National Strategy for Suicide Prevention: Following Our Compass

October 07, 2022

News Type:  Director's Corner
Author:  Shelby Rowe, MBA, SPRC Executive Director

In a box at home, I have a well-worn, dog-eared paperback that has survived several moves in the past decade—my print copy of the 2012 National Strategy for Suicide Prevention (National Strategy). At the time of its publication, I had just started a new job as suicide prevention project coordinator at Arkansas Children’s Injury Prevention Center and was serving as president of the American Foundation for Suicide Prevention Arkansas chapter. I immediately downloaded the document and created a PowerPoint presentation highlighting the 13 goals and 60 objectives laid out in its pages.

From that point forward, every project I planned and every training budget I submitted for approval referenced the National Strategy. It became my compass in the field of suicidology, my marching orders, and my beacon of hope. Any initiative that didn’t align with the National Strategy didn’t happen on my watch. In its pages, I found instructions—and inspiration—for developing truly effective, comprehensive, inclusive suicide prevention efforts at the organizational, community, state, tribal, and national level. 

Developed to guide the nation’s suicide prevention efforts, the first National Strategy was released in 2001, launching a coordinated movement to prevent suicide across the country. Ten years later, the National Action Alliance for Suicide Prevention (Action Alliance)—the nation’s public-private partnership for suicide prevention—formed an expert task force to revise and update that landmark document, resulting in the 2012 National Strategy that has guided our efforts ever since. 

When the Action Alliance convened that 2012 task force, they helped pave the way for our field’s innovation over the past decade. By bringing together public and private sector leaders, they helped ensure suicide prevention efforts are multi-pronged, multi-sectoral, and include all members of society. They helped ensure the revised document was based on an understanding that there is no single cause for suicide, there is no single strategy for prevention, and we all have a role to play in saving lives.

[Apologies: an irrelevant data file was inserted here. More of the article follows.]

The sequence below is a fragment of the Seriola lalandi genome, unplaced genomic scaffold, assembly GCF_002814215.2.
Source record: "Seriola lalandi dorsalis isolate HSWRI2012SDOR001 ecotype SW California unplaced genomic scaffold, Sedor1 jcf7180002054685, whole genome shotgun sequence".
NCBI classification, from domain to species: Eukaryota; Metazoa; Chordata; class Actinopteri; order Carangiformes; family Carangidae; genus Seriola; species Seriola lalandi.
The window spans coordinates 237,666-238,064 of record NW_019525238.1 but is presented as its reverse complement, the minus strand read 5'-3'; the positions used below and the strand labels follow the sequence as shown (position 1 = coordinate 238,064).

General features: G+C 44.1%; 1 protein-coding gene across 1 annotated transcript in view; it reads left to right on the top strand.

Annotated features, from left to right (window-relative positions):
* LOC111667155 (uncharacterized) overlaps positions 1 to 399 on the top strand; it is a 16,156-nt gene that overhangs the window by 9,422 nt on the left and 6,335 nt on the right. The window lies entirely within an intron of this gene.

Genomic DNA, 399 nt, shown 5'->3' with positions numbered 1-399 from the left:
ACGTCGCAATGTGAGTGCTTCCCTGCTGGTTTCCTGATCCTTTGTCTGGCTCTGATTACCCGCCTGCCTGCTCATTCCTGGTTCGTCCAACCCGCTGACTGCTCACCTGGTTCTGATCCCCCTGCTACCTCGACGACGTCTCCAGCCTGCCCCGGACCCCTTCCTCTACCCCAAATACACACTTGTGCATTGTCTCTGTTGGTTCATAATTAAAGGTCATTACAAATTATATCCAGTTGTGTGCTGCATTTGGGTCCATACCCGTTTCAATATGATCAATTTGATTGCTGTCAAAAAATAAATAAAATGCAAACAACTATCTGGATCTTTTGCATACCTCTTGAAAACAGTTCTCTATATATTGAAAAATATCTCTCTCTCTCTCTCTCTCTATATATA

In the decade since the release of the 2012 National Strategy, the Action Alliance and its partners have led the field in advancing its goals and objectives. In collaboration with SPRC and other national groups, the Action Alliance has developed foundational guidance on preventing suicide in a variety of settings, including communitieshealth care systems, and workplaces. They have also led key initiatives in Zero Suicidepublic messagingtribal and faith communities, and lived experience. In addition, the Action Alliance’s crisis services recommendations are reflected in the recent nationwide rollout of the 988 Suicide & Crisis Lifeline.

Ten years on, our field has made huge strides—including the 2021 release of The Surgeon General’s Call to Action to Implement the National Strategy for Suicide Prevention—yet there is more work to do. In a period when suicide rates have risen disproportionately in some communities and mental health has been pushed to the forefront by the pandemic, we can see both the progress we have made and the opportunities to do more. This is made clear in a newly released national public perception poll.

That poll comes from a multi-year collaboration between SPRC, the Action Alliance, and the American Foundation for Suicide Prevention to understand the public’s beliefs and attitudes about suicide and mental health. Carried out by The Harris Poll and building on surveys from previous years, the 2022 poll found large gains in the public valuing suicide prevention and mental health but persistent barriers to helping others and getting help. Some key findings were:

  • While 76% of U.S. adults believe mental and physical health are equally important, over half (51%) do not feel they are treated equally in health care systems.
  • Most U.S. adults (94%) believe suicide is preventable, but 83% would be interested in learning how they can play a role in helping someone who may be suicidal.
  • Most of those surveyed believe there is a need for greater access to mental health care, and education and training of providers and lay responders to help prevent suicide.

Overall, the poll indicates that progress has been made, but there is more to do. And to do more, we need to look to what has spurred our progress thus far—the National Strategy. It is the compass that has guided us this far, and the compass that will lead to future progress. We must continue to learn more about suicide and mental health, particularly through increased research; teach everyone how to help prevent suicide and promote mental health; and expand access to care and crisis services.

I invite you to learn more about the public perception poll data and join us in taking action to build on the progress we have made in bringing the goals and objectives of the National Strategy to life over the past decade.

Shelby Rowe, MBA

SPRC Executive Director

Center on Child Abuse and Neglect

University of Oklahoma Health Sciences Center